Among the acts that this year’s organizers have recruited to light up the stage of the Brandt Centre are Billy Talent, Hannah Georgas, k.d. lang, Marianas Trench, Serena Ryder and B.C.’s own global chart-topper Carly Rae Jepsen. But the biggest draw (for the home crowd, at least) might just be Saskatoon groove rockers — and one of the biggest breakout acts in recent years — The Sheepdogs, and Brunton will be relying upon them to “blow the roof off the joint.”
“You really want to celebrate the people who have had big hits, who are making noise. You want to deliver those stars that are — like, in Carly Rae’s case, she had the biggest hit in the world last year — you want to represent that,” the seasoned producer explains.
The 2013 Juno Award performers: (From Top Left) Carley Rae Jepsen; Marianas Trench; Serena Ryder; The Sheepdogs (Images: CTV)
“The Junos has also taken pride in being a point of discovery,” he continues, “[showcasing those] people who are on the verge of breaking out . . . I remember years ago when Leslie Feist made her first performance on the show; you could hear the next day at water coolers and social media that ‘This Leslie Feist is really fantastic.’ ”
The Evolution of The Junos
Having first been drawn to work on the Junos by the opportunity to help honour his childhood idols The Band, Brunton has served as the show’s puppet master on and off since 1989, and he’s played a big part in reshaping the gala from just another dull industry event to a premier nationwide event.
“[The Junos] used to look like a cheap game show — bright lights and tacky sets and people in bow ties. It used to be in conference halls and soft-seat theatres,” he says. “One thing that struck me in that first show I did was that there were no fans, really, except a handful in the balcony. One of the things that I’m really proud of [is] moving the show out of the movie theatres and into arenas. It became more of a rock-’n’-roll vibe, a rock-’n’-roll growl, a rock-’n’-roll howl.
“We took the industry off the floor of the arena and we put them out into the stands so that we could have fans pinching right up to the edge of the stage. When you watch the Grammys, you see all those guys in tuxedos, and they’re often too cool for school and they won’t let it rip. They won’t really get down and rock it out and start dancing in the aisles. On the flipside, we’ve got rabid fans that are on the edge of the stage, so I think we get better performances from the artists. I think they feel connected with real fans.”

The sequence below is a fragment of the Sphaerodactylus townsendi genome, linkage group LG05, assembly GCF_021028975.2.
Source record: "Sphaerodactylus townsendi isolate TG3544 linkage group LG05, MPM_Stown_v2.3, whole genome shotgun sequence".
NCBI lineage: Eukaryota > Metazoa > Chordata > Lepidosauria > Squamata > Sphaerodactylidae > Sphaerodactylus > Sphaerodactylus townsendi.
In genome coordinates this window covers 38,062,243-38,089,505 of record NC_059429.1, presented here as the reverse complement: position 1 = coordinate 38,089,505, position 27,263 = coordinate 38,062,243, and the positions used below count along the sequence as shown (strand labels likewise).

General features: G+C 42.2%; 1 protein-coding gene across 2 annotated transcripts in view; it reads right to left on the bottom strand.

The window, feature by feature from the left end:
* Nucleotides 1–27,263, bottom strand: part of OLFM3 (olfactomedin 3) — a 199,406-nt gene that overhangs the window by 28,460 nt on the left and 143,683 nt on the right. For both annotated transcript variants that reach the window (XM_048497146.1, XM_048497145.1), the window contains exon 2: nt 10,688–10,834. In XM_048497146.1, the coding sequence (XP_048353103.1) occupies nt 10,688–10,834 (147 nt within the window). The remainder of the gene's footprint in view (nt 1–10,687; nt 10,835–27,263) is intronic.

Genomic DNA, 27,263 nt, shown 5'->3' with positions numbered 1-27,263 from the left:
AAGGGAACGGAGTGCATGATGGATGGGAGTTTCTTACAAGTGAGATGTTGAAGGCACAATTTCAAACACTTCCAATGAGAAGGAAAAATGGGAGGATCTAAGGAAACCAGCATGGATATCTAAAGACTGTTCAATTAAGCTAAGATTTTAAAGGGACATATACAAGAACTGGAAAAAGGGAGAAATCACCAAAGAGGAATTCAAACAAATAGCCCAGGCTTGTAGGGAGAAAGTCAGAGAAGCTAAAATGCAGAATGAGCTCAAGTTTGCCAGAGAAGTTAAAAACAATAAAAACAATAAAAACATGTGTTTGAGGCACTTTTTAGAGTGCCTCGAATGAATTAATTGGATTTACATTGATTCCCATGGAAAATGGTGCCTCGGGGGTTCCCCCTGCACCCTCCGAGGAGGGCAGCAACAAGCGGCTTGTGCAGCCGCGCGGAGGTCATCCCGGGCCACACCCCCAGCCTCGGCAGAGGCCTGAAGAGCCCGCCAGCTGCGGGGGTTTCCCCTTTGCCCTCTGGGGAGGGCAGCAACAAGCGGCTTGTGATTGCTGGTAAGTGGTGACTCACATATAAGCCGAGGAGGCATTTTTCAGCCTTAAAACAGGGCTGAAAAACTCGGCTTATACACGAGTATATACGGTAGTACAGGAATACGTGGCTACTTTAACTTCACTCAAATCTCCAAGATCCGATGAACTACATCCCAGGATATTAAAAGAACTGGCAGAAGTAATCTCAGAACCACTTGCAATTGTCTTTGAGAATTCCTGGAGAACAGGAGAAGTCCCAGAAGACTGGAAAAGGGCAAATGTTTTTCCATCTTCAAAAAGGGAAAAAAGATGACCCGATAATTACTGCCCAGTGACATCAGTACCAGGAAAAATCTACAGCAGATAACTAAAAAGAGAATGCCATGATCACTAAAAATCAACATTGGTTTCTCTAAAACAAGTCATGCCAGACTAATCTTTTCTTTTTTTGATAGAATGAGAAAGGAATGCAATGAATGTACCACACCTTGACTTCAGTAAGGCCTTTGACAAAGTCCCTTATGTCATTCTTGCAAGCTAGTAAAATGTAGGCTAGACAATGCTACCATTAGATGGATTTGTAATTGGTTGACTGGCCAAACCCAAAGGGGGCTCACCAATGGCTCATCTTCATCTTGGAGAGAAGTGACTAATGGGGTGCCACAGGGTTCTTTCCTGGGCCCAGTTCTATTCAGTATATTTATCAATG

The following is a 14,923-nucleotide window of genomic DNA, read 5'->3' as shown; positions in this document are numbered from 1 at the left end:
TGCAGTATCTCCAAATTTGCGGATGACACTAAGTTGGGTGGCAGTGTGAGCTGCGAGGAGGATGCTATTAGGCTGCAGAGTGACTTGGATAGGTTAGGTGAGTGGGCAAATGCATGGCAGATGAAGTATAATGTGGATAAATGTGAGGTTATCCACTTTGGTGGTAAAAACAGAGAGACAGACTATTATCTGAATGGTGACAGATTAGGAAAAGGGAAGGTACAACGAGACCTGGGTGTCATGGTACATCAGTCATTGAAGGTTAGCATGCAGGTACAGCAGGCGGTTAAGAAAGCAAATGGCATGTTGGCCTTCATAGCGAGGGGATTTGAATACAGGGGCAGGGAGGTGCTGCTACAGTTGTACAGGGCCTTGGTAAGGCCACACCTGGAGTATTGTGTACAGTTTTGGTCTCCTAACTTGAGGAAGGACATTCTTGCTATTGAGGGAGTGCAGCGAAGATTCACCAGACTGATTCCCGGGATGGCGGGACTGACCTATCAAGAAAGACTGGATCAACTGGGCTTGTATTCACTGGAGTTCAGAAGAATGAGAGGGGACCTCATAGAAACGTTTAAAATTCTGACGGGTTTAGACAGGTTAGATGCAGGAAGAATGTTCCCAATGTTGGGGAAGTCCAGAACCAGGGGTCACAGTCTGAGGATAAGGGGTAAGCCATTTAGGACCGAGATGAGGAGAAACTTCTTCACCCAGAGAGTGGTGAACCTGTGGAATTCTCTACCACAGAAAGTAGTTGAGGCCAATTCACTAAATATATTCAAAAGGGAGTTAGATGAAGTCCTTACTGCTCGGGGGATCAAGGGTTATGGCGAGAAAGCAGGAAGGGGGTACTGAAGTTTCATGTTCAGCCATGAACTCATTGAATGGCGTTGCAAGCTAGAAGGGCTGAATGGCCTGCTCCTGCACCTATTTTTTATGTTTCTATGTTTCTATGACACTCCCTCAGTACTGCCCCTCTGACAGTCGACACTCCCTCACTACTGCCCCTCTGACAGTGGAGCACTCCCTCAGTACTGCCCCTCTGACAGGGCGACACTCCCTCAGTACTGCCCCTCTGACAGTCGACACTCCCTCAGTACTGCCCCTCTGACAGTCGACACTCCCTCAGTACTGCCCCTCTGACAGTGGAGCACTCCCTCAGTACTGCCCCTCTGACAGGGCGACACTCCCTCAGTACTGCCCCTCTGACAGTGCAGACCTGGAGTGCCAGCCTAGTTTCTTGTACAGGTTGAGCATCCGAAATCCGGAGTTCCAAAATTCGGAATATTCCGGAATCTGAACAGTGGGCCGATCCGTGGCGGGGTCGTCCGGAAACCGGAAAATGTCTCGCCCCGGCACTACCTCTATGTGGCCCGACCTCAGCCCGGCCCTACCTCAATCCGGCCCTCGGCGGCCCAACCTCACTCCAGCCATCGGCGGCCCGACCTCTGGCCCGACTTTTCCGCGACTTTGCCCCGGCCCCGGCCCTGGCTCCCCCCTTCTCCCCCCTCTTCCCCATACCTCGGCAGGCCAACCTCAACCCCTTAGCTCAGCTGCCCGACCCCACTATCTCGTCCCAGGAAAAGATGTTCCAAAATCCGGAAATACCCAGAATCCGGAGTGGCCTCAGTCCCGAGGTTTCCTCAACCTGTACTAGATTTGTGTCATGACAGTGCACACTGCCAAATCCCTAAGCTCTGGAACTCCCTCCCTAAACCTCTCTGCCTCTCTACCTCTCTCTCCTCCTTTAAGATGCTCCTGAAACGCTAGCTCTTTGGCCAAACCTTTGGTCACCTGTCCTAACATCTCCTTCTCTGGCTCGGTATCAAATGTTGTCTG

Something else that sets the Junos apart from most major awards shows in North America and connects with people across the country: its commitment to being a truly nationwide production.
Bublé says it's an honour to host the Junos, and he's looking forward to the challenge (Image: Warwick Saint)
“The Grammys, it’s either Los Angeles or it’s New York, but they fly over the rest of the country. We’re quite the opposite,” Brunton explains. “Let’s take this show to the people, let’s celebrate the music in the Prairies, let’s celebrate the music in the East Coast, let’s give people from coast to coast a chance to feel like they’re part of the music scene and that it doesn’t just exist in Toronto. Let’s take it town to town to town, like pitching a tent on the edge of town like a travelling circus . . . [this is] an entire four- or five-day music festival almost. There are so many different elements from songwriter circles, to Canadian musicians playing in bars and venues all over town. It’s sort of like the Grey Cup of rock ’n’ roll in this country.”
Of course, it’s not uncommon for people to refer to the Juno Awards as the “Canadian Grammys,” but clearly for those involved — onstage, behind the scenes and at home — there’s more to this ceremony than just rewarding the year’s top songs and albums. It’s about coming together as a country and shining a light on a music scene that can rock out with the best of them, making sure they’re not overshadowed by the pop-culture juggernaut to the south.
“Honestly, getting to connect with Canada,” Bublé responds without hesitation, when asked what he’s most looking forward to about this year’s show, “getting to show up there at this incredible party with my friends, my idols, an audience in Regina that I’m sure is going to be appreciative and excited, and then to look into those cameras and talk to my extended family all over Canada. I really am looking forward to it.”
The 2013 Juno Awards air Sunday, April 21st, at 8 pm and 12:05 am on CTV.